The Ark of the Covenant

The most intricately-crafted item in the tabernacle was something most people would never see—the Ark of the Covenant. The ‘lid’ of the Ark was the mercy seat—a solid gold slab which perfectly fit over the top of the Ark. Two cherubim were crafted on the top of the mercy seat, and their wings overshadowed the mercy seat. The Ark was appropriately ornate, as it represented the most holy place where the Presence of God dwelled.
Whenever the tabernacle was dismantled to be moved from place to place, a select few priests were entrusted with the task of covering the Ark with special covers which would protect the Ark and shield it from view; the only other person to ever see the Ark was the High Priest, and then only once a year, when he would enter the Holy of Holies to atone for the sins of the people.

Solomon’s Temple

Solomon’s Temple continued some of the motifs present in the Tabernacle. Cherubim guarded the holy place (1 Kings 6:23–28). The palm trees, flowers, and pomegranates decorating the Temple recall the garden paradise (1 Kings 6:29–327:18–20). Because it was larger than the tabernacle, the Temple had not one, but ten lampstands, five on the south side and five on the north side. The Holy of Holies was a perfect cube, overlaid with gold which would symbolized the glory of God.

Ezekiel’s Temple

Solomon’s Temple was destroyed when Judah was conquered and sent into exile; this was God’s judgment on their idolatry. But God promised to restore Israel, and to pour out His Spirit on them (Ezekiel 25–29). In this context, God showed the prophet Ezekiel a vision of a temple. The structure in Ezekiel’s vision had obvious reference both back to Eden and looking forward to the New Jerusalem.
Because God is unchanging, it shouldn’t surprise us that there is continuity in how He presents Himself and the place where He communes with His people.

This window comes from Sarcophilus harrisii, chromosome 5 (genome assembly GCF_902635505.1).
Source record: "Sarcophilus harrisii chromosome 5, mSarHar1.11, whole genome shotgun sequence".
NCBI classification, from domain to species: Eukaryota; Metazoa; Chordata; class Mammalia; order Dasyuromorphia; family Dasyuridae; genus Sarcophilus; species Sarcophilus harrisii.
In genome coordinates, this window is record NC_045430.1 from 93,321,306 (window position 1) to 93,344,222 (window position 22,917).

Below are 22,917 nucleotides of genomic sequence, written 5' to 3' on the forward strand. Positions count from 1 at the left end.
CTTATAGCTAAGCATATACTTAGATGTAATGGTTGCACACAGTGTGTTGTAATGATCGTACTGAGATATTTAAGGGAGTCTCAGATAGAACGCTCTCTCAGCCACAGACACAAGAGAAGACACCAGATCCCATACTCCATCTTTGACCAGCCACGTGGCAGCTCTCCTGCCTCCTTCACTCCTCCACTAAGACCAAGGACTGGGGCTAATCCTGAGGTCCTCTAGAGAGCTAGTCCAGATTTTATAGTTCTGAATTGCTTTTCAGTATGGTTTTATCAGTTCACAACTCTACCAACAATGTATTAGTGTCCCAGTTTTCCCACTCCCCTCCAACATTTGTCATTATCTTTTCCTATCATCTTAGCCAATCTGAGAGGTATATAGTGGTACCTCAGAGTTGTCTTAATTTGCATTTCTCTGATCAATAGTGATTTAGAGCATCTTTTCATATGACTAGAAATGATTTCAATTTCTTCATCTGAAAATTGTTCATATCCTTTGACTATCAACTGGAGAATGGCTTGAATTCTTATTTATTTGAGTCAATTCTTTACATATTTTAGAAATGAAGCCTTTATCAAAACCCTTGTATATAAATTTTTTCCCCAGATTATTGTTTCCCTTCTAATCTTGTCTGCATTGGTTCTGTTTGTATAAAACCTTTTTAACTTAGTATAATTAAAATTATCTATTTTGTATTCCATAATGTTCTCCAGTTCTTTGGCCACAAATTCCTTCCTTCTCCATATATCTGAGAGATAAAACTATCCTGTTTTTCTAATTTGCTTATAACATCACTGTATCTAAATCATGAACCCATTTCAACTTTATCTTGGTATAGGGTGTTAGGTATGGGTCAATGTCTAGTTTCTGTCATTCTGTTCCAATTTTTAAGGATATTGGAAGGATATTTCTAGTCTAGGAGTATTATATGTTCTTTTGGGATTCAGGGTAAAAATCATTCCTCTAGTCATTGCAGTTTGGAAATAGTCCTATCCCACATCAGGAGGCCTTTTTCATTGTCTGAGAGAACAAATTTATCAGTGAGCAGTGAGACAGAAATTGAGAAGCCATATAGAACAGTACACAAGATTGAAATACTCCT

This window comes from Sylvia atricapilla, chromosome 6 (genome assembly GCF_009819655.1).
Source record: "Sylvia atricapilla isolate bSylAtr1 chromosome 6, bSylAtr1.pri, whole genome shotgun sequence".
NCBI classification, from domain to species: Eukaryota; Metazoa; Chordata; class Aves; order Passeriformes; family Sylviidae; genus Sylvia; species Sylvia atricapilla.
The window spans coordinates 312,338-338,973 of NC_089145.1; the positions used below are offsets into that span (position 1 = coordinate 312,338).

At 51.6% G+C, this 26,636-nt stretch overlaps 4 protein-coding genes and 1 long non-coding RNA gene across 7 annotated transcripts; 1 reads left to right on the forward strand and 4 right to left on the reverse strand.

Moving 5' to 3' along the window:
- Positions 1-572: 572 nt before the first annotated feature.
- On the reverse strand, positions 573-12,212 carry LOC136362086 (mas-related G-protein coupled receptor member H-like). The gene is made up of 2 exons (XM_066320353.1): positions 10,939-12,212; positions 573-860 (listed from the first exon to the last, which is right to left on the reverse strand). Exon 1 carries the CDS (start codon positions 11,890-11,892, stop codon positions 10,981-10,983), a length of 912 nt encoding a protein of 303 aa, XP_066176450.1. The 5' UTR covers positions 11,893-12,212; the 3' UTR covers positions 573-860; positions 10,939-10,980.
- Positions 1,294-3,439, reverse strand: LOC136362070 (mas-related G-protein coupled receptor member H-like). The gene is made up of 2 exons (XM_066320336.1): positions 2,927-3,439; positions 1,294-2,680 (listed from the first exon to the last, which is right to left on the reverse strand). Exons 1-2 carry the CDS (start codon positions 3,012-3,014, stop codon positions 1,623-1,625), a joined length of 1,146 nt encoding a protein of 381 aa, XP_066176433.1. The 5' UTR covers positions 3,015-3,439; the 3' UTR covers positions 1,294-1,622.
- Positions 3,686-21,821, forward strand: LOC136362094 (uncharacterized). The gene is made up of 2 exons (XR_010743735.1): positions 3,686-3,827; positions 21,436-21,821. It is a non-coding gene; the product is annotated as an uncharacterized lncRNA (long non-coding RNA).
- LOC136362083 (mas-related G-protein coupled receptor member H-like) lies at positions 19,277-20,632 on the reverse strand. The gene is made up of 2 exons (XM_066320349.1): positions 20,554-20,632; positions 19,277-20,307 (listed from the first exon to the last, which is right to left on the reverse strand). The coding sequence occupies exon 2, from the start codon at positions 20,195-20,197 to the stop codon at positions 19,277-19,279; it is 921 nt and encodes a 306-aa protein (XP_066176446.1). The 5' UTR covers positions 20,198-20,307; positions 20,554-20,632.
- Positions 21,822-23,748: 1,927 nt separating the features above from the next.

Cherubim and palm tree motifs featured in Ezekiel’s Temple (Ezekiel 40:1622263741:18–2025–26). The temple featured square dimensions (few height dimensions are given), with the altar in the very center of the square. When the glory of the Lord fills this temple, it makes the very land glow, terrifying Ezekiel (43:1–3).
Water flowed from the temple eastward (through the gate that remained closed because God had entered through it). This unusual stream started as a trickle, but grew to be an impassible river. The water of the river was life-giving; the fertile soil on its banks supported fruit trees on either side (Ezekiel 47:7), and the leaves of these trees are said to be for healing (Ezekiel 47:12). The river flows into the Dead Sea and revives the ecosystem there, allowing many fish to live there (Ezekiel 47:8–10).

The New Jerusalem

When Israel returned from exile, the temple they built did not live up to the glory predicted by Ezekiel, and today, Christians are said to be themselves the Temple of the Holy Spirit (1 Corinthians 6:19–20). But even Ezekiel’s temple pales in comparison to the complete restoration of the Heavens and Earth predicted in Revelation.
After the complete defeat of all God’s enemies, the New Jerusalem is presented descending from Heaven—Heaven and Earth are ‘married’ as God makes His permanent dwelling place with His people. The entire city is radiant with the glory of God, and made of the most precious gold and jewels. It is presented as a perfect cube (as the Holy of Holies was), and huge enough to contain all the people of God from every age with plenty of room to spare.
The New Jerusalem has no Temple; in a sense, it is a temple. There is no need to keep sinners away from God’s presence, because there will never be sinners there. A river like from Ezekiel’s Temple flows from the throne of God and of the Lamb (Revelation 22:1), and the Tree of Life, now a huge orchard, grows on either side, yielding abundant fruit with healing leaves (Revelation 22:2). The New Jerusalem will be unimaginably beautiful and radiant, but by far the greatest privilege will be the immediate access to God believers will have there.

God’s home—and ours

Because God is unchanging, it shouldn’t surprise us that there is continuity in how He presents Himself and the place where He communes with His people. When we look at the places where God chose to dwell, we see that it is pointing toward the New Jerusalem where once again sinless people will dwell with God—this time with no possibility of another Fall.

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Further Reading

References and notes

  1. Mathews, K., Genesis 1–11:26, New American Commentary, Holman Publishers, Nashville, p. 199, 1996. Return to text.
  2. Schreiner, T., The King In His Beauty: A Biblical Theology of the Old and New Testaments, Baker Academic, Grand Rapids, p. 7, 2013. Return to text.
  3. Schreiner, ref. 2, p. 42. Return to text.